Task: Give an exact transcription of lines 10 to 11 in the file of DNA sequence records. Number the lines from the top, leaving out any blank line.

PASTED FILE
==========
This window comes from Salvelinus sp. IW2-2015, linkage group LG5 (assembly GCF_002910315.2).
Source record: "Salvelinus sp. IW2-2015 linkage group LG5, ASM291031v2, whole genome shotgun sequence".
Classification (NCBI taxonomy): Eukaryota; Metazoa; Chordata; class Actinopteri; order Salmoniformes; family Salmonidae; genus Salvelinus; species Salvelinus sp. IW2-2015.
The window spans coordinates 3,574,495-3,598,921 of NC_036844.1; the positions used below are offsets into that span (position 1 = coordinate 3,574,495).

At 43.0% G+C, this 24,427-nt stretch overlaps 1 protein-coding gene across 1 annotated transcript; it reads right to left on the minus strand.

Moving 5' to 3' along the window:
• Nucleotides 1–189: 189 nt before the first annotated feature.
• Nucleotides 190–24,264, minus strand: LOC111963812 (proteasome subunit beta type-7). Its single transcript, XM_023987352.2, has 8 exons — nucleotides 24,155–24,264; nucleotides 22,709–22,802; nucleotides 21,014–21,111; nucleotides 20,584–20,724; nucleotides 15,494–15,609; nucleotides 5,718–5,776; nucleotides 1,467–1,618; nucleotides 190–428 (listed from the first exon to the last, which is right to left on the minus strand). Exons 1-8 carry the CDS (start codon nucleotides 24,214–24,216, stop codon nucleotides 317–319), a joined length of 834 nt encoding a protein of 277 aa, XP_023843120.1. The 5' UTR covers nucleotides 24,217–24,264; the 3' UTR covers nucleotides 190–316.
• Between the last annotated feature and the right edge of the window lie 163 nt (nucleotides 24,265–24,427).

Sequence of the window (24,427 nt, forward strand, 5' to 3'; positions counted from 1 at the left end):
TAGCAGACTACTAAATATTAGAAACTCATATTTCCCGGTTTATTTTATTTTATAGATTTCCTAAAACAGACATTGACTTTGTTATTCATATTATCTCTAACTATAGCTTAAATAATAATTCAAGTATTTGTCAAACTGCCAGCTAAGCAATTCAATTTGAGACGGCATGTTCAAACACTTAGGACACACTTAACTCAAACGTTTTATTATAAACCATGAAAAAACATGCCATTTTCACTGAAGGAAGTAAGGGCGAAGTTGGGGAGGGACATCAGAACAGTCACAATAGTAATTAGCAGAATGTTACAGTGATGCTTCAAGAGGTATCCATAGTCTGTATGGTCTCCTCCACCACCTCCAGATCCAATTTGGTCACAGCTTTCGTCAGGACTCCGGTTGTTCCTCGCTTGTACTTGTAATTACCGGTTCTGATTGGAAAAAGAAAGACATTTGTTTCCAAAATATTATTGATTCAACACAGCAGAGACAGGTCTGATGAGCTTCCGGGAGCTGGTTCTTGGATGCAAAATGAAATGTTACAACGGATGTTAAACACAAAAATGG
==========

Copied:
Sequence of the window (24,427 nt, forward strand, 5' to 3'; positions counted from 1 at the left end):
TAGCAGACTACTAAATATTAGAAACTCATATTTCCCGGTTTATTTTATTTTATAGATTTCCTAAAACAGACATTGACTTTGTTATTCATATTATCTCTAACTATAGCTTAAATAATAATTCAAGTATTTGTCAAACTGCCAGCTAAGCAATTCAATTTGAGACGGCATGTTCAAACACTTAGGACACACTTAACTCAAACGTTTTATTATAAACCATGAAAAAACATGCCATTTTCACTGAAGGAAGTAAGGGCGAAGTTGGGGAGGGACATCAGAACAGTCACAATAGTAATTAGCAGAATGTTACAGTGATGCTTCAAGAGGTATCCATAGTCTGTATGGTCTCCTCCACCACCTCCAGATCCAATTTGGTCACAGCTTTCGTCAGGACTCCGGTTGTTCCTCGCTTGTACTTGTAATTACCGGTTCTGATTGGAAAAAGAAAGACATTTGTTTCCAAAATATTATTGATTCAACACAGCAGAGACAGGTCTGATGAGCTTCCGGGAGCTGGTTCTTGGATGCAAAATGAAATGTTACAACGGATGTTAAACACAAAAATGG